Whilst little Persephone had chicken pox on our lovely summer holiday in Tuscany last week, someone had to sit with her whilst she slept and the rest of the family went to the beach. It turned out to be a real gift of some extra time to write about something that has been on my mind for a long time and especially so after the ‘shared conversations’ at General Synod last month.
When we read ancient texts like the Bible, we’re often aware of just how much they belong to a world different to our own. At its most extreme, this can lead us to conclude that the text has nothing to say to us because of this historical gap. Even when we see Scripture as authoritative, this sense of historical distance can cause complications when it comes to applying Scripture to our own lives. This is the hermeneutical problem known as distanciation. In my article ‘New Directions in Early Christian Hermeneutics and Distanciation: Mind the Gap’ (coming out in the journal Theology early next year), I argue that distanciation is a by-product of Modernity and its ideas of history as something that progresses. I explore how early Christian interpretation of Scripture couldn’t have had a problem with distanciation because, even though some NT authors express a sense of the historical origins of the texts they interpret, they understood that they themselves were part of the story Scripture tells about God and his people.
“In much postmodern discourse it has become usual to argue that the biblical text has many meanings (as many as there are interpreters). Benjamin Sargent shows, in this tightly argued book, that many readers in the past believed it had a single, determinate meaning. This is a book that will challenge many assumptions, on the basis both of detailed examination of many texts and of a wide knowledge of secondary literature about biblical interpretation down the centuries.”
–John Barton, Oriel and Laing Professor of Biblical Interpretation, Emeritus, University of Oxford
‘As Moses lifted up the serpent in the wilderness, even so the Son of Man will be lifted up’ John 3:15
Typological interpretation is one of the best-known but least understood features of scriptural interpretation in the New Testament. John 3:15 is a great example of it from the Prayer Book Communion reading for Trinity Sunday I preached on this morning – the past is seen to set a pattern for its future – in this case prefiguring the cross of Christ. As the bronze snake was lifted up for the healing of the people of Israel, so the Son of Man, Jesus Christ, would be raised up on high to offer salvation to those who believe in him. Both past and present in the typology are brought together beautifully in this sculpture from Israel.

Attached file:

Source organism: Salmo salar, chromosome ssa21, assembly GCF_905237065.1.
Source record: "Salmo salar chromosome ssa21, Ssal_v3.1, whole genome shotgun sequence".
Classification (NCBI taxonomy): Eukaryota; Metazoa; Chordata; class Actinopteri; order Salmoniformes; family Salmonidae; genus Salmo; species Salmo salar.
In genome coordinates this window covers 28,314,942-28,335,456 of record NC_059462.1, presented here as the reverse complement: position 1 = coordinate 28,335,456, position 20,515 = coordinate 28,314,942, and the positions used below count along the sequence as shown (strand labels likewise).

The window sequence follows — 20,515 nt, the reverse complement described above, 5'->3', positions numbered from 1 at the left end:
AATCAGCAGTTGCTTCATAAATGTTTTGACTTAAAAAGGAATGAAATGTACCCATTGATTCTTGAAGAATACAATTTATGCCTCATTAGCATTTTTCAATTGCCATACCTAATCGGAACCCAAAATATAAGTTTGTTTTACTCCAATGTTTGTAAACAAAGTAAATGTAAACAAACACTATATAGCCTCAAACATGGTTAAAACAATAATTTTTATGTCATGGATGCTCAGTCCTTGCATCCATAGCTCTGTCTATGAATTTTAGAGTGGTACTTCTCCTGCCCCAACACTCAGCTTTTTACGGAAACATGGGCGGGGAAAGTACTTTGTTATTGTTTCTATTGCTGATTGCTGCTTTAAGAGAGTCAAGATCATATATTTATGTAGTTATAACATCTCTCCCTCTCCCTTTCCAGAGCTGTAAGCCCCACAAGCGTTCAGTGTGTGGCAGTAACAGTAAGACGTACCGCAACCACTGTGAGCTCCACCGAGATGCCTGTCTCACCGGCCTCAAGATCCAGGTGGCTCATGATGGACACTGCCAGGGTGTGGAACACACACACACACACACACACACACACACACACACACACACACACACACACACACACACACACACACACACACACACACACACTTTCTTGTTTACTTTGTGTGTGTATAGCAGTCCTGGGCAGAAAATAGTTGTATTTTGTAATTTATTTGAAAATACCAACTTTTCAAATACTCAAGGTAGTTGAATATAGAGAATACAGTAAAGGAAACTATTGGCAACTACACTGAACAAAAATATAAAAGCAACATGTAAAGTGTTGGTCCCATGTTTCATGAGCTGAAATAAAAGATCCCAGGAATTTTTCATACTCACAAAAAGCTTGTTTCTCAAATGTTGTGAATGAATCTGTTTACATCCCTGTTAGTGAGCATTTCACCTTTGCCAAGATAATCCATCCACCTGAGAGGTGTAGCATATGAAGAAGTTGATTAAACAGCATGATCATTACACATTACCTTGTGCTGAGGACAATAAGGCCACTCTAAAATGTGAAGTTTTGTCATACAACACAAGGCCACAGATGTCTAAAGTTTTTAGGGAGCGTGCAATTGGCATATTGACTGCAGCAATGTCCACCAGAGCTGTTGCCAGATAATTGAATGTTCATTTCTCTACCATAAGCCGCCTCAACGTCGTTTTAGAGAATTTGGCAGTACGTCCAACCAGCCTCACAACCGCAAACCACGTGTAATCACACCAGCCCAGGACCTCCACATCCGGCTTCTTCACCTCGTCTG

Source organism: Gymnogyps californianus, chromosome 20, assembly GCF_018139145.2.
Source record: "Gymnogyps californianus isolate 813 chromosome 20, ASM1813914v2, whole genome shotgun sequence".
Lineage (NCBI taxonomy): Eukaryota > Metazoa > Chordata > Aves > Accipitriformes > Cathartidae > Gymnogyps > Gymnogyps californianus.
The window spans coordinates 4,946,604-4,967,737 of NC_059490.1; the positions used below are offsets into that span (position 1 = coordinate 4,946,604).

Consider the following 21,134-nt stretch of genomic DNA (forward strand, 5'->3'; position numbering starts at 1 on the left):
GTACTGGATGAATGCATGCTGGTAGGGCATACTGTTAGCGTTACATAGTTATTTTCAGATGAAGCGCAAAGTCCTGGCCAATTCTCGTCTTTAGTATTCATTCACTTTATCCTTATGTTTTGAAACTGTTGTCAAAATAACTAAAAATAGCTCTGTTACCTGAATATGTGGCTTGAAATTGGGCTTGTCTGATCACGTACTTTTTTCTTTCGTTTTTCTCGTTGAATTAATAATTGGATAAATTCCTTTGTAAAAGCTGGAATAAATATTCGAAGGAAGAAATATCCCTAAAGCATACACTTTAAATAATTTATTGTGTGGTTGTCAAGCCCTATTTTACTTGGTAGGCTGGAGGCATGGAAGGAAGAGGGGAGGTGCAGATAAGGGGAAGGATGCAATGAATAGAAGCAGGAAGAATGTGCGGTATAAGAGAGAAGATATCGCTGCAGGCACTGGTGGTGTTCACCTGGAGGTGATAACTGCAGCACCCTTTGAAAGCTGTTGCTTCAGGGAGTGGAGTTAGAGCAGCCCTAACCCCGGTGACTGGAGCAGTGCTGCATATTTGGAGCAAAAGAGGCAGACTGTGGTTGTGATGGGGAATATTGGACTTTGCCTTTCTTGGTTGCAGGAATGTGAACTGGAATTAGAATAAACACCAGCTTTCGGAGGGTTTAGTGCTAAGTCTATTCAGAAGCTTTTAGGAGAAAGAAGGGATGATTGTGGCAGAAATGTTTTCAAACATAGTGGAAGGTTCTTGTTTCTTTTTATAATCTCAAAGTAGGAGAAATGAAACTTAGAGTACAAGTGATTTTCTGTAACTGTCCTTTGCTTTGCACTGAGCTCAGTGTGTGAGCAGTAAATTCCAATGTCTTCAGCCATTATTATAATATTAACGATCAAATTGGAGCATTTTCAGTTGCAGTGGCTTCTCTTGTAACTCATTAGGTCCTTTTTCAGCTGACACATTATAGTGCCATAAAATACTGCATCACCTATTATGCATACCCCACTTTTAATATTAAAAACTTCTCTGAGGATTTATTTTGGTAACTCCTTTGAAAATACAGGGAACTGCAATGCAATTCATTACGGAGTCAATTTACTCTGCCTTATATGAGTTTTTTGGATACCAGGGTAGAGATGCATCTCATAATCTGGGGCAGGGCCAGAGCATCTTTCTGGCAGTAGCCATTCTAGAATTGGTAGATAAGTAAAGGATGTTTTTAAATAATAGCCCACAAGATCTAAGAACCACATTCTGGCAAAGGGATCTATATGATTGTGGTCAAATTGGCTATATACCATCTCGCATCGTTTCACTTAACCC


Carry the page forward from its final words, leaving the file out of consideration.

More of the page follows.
The question that interests me is this: ‘how do we know when typological interpretation is being used?’ In the case of John 3:15, it perhaps seems obvious. Past and present are related to each other quite explicitly. But scholars are quick to spot typological interpretation where there is far less evidence. For example, is Ex 19 interpreted typologically in 1 Pet 2? Is Peter saying there that just as God’s people Israel were his ‘holy nation’, so to is the Church in the present? This is certainly what scholars like Joel Green maintain. But what is the evidence? How do we know that Peter, like a modern reader, recognised that a text has a prior meaning in its original context from which, through some process or other, we find meaning for the present? The truth is that there is no evidence at all that Peter would have shared this assumption. Indeed, the evidence seems to point the other way: that Peter saw Scripture as utterly and exclusively orientated towards Jesus Christ and the Church (1 Pet 1:10-12, as in my analysis in Written to Serve). Could it be that much of our concern to see typological interpretation is anachronistic, an attempt to see New Testament authors read texts in a way we think legitimate? Might there actually be less typological interpretation in the New Testament than generally assumed?
This is what I hope to think and write about over the next few weeks. I’ve had a major period of writer’s block for the last two months, partly due to parish busyness and helping out a little bit at Moorlands. But I’ve finished my studies on Ignatius of Antioch now and hope to get stuck into typology!